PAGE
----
Studying stress while diving with Sharks

Posted by Scuba Herald at 6:13 am 0 Comment Print

The professor who investigates the psychobiology of stress is getting unwanted attention from the hungry leopard shark. The professor hovers under 20 feet of water. She clutches a container of delightfully stinky goodies — chopped shrimp, squid, krill — and is clearly the most popular gal in the 142,000-gallon tank.

This food is meant for the yellowtail and the sea bass — the Aquarium of the Pacific feeds sharks via poles from dry land, not wanting them to associate divers with food for obvious reasons — but this particular leopard shark is having none of it.

It circles the professor in a ravenous reverie. Prods her with its nose. Pushes her with its body. Then, to her great surprise, it slithers insistently beneath the belt of her dive vest which holds her oxygen tank hoping a face-to-face appeal will change her mind. Professor and fish are strapped together in a strange embrace, wriggling in the chilly waters of the Blue Cavern exhibit as a cloud of fish engulfs them.

“They really beat me up today!” Ilona Federenko says later, peeling off her dripping dive hood. “I’ve never had that happen before.”

Ah! Diving with sharks. What better way to relax?

The link between stress and bad health is conventional wisdom. But Federenko, an assistant professor in UC Irvine’s psychology and social behavior department, wants to understand the nature of that link — exactly how stress leads to what scientists call “negative health outcomes” and what role genes play in our ability to weather crises.

Federenko was born in Schwelm, a small town in western Germany that boasts it’s home to the world’s oldest piano manufacturer. Her father was a train conductor. The family traveled often. Federenko loved foreign languages and was curious about what made people tick.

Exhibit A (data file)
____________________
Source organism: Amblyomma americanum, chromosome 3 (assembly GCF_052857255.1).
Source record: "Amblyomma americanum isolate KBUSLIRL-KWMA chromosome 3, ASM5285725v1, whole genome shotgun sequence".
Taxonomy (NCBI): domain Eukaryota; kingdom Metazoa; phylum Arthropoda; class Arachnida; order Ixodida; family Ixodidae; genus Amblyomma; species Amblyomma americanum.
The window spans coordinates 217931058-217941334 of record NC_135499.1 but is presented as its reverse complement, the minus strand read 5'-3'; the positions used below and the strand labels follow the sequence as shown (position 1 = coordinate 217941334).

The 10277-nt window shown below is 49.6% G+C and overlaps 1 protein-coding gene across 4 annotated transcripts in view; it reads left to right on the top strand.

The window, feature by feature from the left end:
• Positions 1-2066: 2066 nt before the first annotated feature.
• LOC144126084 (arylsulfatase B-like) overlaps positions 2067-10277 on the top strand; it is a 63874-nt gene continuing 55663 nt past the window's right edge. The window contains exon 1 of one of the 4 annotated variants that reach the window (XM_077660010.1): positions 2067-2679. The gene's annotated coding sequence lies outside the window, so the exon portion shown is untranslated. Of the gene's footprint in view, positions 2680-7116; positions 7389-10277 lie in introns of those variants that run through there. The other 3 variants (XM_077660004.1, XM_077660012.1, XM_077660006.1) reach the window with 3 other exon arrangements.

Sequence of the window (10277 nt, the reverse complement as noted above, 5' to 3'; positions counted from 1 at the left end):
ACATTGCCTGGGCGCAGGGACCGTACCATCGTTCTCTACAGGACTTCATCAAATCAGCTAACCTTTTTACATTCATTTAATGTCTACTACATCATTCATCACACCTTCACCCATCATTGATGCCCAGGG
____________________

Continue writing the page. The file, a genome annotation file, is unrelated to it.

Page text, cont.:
She studied at the University of Trier and gravitated to psychology. Researchers there were probing stress; curious Federenko was keen to do some research. Soon she developed expertise in the fine art of inducing anxiety in the name of science.

It was about this time that she vacationed in Australia, home to the Great Barrier Reef. In those gorgeous, crystalline waters were whales, dolphins, porpoises, sea turtles and more than 1,500 fish species. Federenko, however, was a landlubber. That alluring, mysterious, underwater world was beyond her reach.

That, she decided, would change.

Drawn to the deep

Federenko returned to Germany and began scuba certification classes — in cold, dark lakes where stones and cans far outnumbered fish. It was bizarre, this weightless, silent, nearly sightless world. It was disorienting when you considered not only what was in front of and behind you, but also what was above and below you. To think in three dimensions.

When she returned to the Great Barrier Reef, the effort paid off. Beneath the waves she discovered an entirely different universe, a treasure chest of jewel-toned fish and lacy coral and spears of sunlight slicing through an awesome blue — a universe that was stunning, breathtaking, overwhelming, serene.

Once, off the Monterey coast, a playful seal turned the tables and made her the object of curiosity. It followed her everywhere, like a wide-eyed, inquisitive, underwater cat.

After diving, she felt drained. Happy. It was a great stress reliever.

Federenko earned her doctorate in psychobiology in 2003 and came to America to do postdoctoral work on stress and pregnancy at UCI Medical Center. When a position opened in UCI’s department of psychology and social behavior, she became an assistant professor.

Federenko’s move west was, well, stressful. She didn’t know anyone in Orange County. She figured she would volunteer to help meet people, which led to the Aquarium of the Pacific. There, fish had to be fed by hand — slower ones would never eat otherwise. Animals had to be observed, so injured fish could get to the vet. Artificial coral had to be scrubbed clean — with toothbrushes, no less. The aquarium has a cadre of 160 rescue-certified volunteer divers, and dives occur every day of the week. Federenko joined them.

That was three years ago. But most Saturdays, Federenko can still be found submerged in a tank at the aquarium. She and her teammates do five dives each afternoon, feeding, observing, scrubbing.

Some might find diving with sharks stressful. Or consider it an opportunity for more research. Not Federenko. This is pure, unadulterated fun. There are no lecture halls of demanding undergraduates here. No studies to design, no permissions to obtain, no numbers to interpret. It’s all about this fistful of food and getting it into that fish’s gob.

It’s about freeing the mind from everyday worries. A key, clearly, to stress management and better health.

Federenko does not consider herself a mellow person. In addition to diving, she seeks serenity through yoga, long walks on the beach and the wisdom of her two cats. “They just lie down in the sun,” she says. “There’s a lot you can learn from them.”


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